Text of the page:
Saunders valves and pinch valves have similar features, but I wouldn’t recommend them for vacuum service because the inner vacuum makes it difficult to open them. On positive pressure service, these designs provide good sealing because they have no stuffing boxes. Saunders designs are superior to pinch valves if corrosion-resistant materials are needed, but they’re inferior if completely unobstructed stream-line flow is desired. Pinch valves are suitable for very low pressure drop services only, while Saunders and wedge plug valves can operate at slightly higher pressures.

Lined butterfly valves are a good choice if the process pressure is high while the valve drop is low.

The angle valve with a scooped-out plug satisfies most requirements, except that its flow characteristics are poor, and it’s necessary to purge the stem above the plug to prevent solids from migrating into that area.

Full-ported ball valves provide full pipe opening in their open position, but when throttled, both their flow paths and their pressure recovery characteristics are poor.

Valves that don’t open to the full pipe diameter, but still merit consideration in slurry service include characterized ball valves, the various self-draining designs, the eccentric disc type rotating globes, and the sweep angle valves.

The characterized ball valve, for example, exhibits an improved flow characteristic in comparison with the full-ported ball type. It’s well-suited for process fluids containing fibers or larger particles. The self-draining valve allows slurries to be periodically flushed out of the system. Complete drainage is guaranteed because all surfaces are sloping downstream.

The sweep angle valve, with its wide-radius inlet bend and its Venturi outlet, is similar to the angle slurry valve. Its streamlined non-clogging inner contour minimizes erosion and reduces turbulence. To prevent process fluid from entering the stuffing box, a scraper can be furnished, which can also be flushed with a purge fluid if necessary. The orifice located at the very outlet is built like a choke fitting. Both orifice and plug may be made of abrasion-resistant ceramic or other hard metals.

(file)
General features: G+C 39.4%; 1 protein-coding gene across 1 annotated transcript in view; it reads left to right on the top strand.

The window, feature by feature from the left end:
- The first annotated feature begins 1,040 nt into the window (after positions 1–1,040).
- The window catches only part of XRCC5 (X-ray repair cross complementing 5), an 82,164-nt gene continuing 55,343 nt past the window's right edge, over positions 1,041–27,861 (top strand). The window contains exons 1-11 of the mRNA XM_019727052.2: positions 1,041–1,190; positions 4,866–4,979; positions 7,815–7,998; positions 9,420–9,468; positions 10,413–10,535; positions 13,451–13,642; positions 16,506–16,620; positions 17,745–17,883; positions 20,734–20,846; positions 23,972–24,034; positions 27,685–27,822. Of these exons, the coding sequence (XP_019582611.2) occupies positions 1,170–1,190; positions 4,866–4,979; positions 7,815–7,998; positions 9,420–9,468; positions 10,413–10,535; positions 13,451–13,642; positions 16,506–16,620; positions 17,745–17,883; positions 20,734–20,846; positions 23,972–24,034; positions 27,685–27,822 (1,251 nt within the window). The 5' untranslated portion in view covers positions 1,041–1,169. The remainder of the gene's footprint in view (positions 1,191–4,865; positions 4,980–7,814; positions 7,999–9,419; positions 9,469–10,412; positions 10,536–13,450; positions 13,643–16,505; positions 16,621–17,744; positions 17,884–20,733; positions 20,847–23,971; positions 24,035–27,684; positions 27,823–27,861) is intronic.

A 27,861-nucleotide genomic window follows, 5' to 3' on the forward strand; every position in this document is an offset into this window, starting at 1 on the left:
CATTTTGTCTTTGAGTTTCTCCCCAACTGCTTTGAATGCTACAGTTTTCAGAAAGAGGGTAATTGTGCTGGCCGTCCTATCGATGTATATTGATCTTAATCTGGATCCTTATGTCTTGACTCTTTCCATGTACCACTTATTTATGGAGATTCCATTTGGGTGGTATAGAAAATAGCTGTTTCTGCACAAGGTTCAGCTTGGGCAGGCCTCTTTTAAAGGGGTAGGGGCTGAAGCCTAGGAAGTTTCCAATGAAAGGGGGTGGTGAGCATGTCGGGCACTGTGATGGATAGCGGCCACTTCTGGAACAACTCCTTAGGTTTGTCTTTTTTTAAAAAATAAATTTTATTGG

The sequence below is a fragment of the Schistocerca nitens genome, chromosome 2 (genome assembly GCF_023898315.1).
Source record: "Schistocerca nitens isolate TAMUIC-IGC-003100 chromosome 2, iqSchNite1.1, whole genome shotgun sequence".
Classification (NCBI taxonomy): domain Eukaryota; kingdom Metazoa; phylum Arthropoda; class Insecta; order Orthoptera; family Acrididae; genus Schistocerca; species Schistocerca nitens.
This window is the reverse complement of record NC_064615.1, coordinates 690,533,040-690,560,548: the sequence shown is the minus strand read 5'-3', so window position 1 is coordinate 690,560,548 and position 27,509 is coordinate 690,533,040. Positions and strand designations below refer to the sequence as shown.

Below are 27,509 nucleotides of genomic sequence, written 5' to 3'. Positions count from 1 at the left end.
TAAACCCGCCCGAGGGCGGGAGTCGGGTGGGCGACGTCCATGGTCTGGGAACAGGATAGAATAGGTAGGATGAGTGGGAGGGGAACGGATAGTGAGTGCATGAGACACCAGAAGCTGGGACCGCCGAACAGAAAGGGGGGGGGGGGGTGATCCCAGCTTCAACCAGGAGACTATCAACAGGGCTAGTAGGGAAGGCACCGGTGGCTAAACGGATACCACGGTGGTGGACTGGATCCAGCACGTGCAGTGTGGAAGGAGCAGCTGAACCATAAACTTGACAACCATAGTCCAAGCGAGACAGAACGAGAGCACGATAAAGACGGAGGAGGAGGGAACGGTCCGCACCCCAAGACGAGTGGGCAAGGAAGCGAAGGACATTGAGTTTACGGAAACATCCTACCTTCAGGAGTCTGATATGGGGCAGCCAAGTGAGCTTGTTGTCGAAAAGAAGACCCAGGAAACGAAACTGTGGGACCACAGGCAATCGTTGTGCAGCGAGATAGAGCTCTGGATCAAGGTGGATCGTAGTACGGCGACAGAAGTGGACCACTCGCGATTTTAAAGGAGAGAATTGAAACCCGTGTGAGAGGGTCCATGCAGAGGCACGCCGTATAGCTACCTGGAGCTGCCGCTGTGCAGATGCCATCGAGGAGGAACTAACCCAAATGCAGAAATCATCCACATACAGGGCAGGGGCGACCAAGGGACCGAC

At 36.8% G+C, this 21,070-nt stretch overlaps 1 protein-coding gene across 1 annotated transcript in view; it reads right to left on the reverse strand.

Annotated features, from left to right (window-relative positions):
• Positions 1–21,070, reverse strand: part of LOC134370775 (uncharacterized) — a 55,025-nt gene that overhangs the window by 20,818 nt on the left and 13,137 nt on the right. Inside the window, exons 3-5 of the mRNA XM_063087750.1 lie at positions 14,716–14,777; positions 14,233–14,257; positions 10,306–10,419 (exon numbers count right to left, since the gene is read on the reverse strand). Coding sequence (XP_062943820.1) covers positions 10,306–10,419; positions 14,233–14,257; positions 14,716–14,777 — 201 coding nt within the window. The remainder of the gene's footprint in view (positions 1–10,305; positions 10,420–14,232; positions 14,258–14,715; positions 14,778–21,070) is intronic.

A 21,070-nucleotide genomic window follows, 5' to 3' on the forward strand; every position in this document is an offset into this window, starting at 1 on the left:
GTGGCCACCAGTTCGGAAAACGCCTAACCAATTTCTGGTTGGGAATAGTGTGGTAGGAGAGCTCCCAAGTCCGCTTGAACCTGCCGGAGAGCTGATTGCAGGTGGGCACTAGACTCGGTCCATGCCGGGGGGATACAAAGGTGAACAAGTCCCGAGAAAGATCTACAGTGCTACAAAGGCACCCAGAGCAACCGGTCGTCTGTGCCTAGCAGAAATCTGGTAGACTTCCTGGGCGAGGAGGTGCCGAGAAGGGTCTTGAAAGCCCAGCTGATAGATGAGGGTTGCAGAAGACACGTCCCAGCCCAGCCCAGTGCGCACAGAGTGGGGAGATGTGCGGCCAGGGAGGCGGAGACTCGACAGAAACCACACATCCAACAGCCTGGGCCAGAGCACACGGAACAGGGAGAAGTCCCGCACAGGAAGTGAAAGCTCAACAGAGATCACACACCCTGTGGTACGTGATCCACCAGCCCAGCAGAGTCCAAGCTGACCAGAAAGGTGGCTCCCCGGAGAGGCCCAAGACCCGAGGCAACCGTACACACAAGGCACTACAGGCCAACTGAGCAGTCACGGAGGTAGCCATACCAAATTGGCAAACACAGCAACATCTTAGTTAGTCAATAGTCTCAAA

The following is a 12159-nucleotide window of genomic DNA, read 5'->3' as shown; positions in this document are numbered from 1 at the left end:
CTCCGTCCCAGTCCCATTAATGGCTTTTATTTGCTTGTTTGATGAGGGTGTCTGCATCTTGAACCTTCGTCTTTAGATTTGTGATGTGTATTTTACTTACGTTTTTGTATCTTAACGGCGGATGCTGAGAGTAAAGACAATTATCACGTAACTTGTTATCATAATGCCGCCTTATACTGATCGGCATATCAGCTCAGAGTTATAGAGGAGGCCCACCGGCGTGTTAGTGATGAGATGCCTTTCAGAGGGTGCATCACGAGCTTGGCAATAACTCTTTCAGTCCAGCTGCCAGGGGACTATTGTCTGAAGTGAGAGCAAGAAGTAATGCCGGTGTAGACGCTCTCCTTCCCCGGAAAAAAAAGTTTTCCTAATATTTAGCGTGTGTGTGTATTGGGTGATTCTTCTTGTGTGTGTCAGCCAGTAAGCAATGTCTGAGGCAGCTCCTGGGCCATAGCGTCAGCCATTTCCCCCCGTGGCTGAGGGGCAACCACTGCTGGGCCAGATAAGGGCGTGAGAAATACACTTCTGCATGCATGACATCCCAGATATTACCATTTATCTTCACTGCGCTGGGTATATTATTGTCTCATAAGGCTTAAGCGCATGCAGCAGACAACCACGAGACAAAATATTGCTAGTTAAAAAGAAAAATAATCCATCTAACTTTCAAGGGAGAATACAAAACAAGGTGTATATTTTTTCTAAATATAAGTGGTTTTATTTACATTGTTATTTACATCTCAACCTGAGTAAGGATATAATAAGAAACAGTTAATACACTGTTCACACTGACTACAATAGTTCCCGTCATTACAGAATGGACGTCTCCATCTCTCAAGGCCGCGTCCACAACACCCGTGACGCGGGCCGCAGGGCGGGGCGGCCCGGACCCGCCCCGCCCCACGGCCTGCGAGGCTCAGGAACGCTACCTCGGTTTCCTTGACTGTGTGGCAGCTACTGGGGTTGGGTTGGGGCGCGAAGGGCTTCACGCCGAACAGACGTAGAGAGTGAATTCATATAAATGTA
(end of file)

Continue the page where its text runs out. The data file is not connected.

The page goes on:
For slurries with large particles, the ideal orifice shape is a circle, such as that of an iris valve or a jacketed pinch (A).

Orifice size, particle size and required rangeability are interrelated. For any particle size and orifice shape there is a minimum opening below which plugging will occur. To get good rangeability (good control at low flow rates) the valve Δp should be small and constant. One way to provide this is by the use of a “head box.”

Béla Lipták

I agree with your suggestions and have an additional point to suggest to Praveen Tandon.

If a slurry is such that it will accumulate particles in the trim of the valve, I’ve found that a fully open command lasting few seconds and issued from time to time (15 to 30 minutes) will clean the internal of the valve, and prevent build up of solids, reestablishing good control characteristics. This command can be obtained via a solenoid valve on the pneumatic line to the actuator or from the DCS. However I wouldn’t suggest this possibility if the valve is equipped with a bellow seal, due to the shortening of its life.

Alberto Rohr, Consultant, Italy

A pinch valve is out because of vacuum. A V-ball valve with hardened trim is the best selection. The valve would be rather small in size, so replacing it eventually should be no problem.

Stephan Gaertner, Sales Engineer, Clipper Contols

  Ask the Experts

“Ask the Experts” is moderated by Béla Lipták ([email protected]), editor of the three-volume Instrument Engineer’s Handbook, 4th edition (available from Amazon.com) He is the former chief instrument engineer of C&R (later John Brown) and is recipient of ISA’s 2005 Life Achievement and Control’s 2001 Hall of Fame award. In this column, he welcomes questions about problems in the fields of process control and automation.